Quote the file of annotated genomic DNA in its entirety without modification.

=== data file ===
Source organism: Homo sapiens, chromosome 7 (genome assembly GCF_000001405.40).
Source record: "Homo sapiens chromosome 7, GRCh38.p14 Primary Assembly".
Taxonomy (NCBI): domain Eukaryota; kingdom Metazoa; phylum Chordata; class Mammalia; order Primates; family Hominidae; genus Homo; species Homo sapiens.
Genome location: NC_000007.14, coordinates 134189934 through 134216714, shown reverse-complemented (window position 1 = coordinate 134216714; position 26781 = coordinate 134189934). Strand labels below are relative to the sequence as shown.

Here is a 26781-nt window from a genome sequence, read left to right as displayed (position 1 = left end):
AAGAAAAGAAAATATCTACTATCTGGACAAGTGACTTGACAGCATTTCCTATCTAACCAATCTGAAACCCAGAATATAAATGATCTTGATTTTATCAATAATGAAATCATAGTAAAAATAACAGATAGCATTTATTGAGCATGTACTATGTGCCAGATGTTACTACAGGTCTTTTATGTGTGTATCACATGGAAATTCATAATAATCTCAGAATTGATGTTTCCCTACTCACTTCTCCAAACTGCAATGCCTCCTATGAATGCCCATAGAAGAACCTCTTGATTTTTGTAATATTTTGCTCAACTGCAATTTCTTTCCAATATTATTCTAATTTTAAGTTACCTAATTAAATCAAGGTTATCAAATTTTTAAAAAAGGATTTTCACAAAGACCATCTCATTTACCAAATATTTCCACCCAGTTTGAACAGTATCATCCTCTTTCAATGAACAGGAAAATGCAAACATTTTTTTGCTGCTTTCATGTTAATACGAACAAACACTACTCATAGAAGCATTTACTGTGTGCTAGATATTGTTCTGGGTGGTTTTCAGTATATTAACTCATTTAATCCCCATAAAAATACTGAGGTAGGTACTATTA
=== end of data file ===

Source organism: Homo sapiens, chromosome 7 (genome assembly GCF_000001405.40).
Source record: "Homo sapiens chromosome 7, GRCh38.p14 Primary Assembly".
Taxonomy (NCBI): domain Eukaryota; kingdom Metazoa; phylum Chordata; class Mammalia; order Primates; family Hominidae; genus Homo; species Homo sapiens.
Genome location: NC_000007.14, coordinates 134189934 through 134216714, shown reverse-complemented (window position 1 = coordinate 134216714; position 26781 = coordinate 134189934). Strand labels below are relative to the sequence as shown.

Here is a 26781-nt window from a genome sequence, read left to right as displayed (position 1 = left end):
AAGAAAAGAAAATATCTACTATCTGGACAAGTGACTTGACAGCATTTCCTATCTAACCAATCTGAAACCCAGAATATAAATGATCTTGATTTTATCAATAATGAAATCATAGTAAAAATAACAGATAGCATTTATTGAGCATGTACTATGTGCCAGATGTTACTACAGGTCTTTTATGTGTGTATCACATGGAAATTCATAATAATCTCAGAATTGATGTTTCCCTACTCACTTCTCCAAACTGCAATGCCTCCTATGAATGCCCATAGAAGAACCTCTTGATTTTTGTAATATTTTGCTCAACTGCAATTTCTTTCCAATATTATTCTAATTTTAAGTTACCTAATTAAATCAAGGTTATCAAATTTTTAAAAAAGGATTTTCACAAAGACCATCTCATTTACCAAATATTTCCACCCAGTTTGAACAGTATCATCCTCTTTCAATGAACAGGAAAATGCAAACATTTTTTTGCTGCTTTCATGTTAATACGAACAAACACTACTCATAGAAGCATTTACTGTGTGCTAGATATTGTTCTGGGTGGTTTTCAGTATATTAACTCATTTAATCCCCATAAAAATACTGAGGTAGGTACTATTA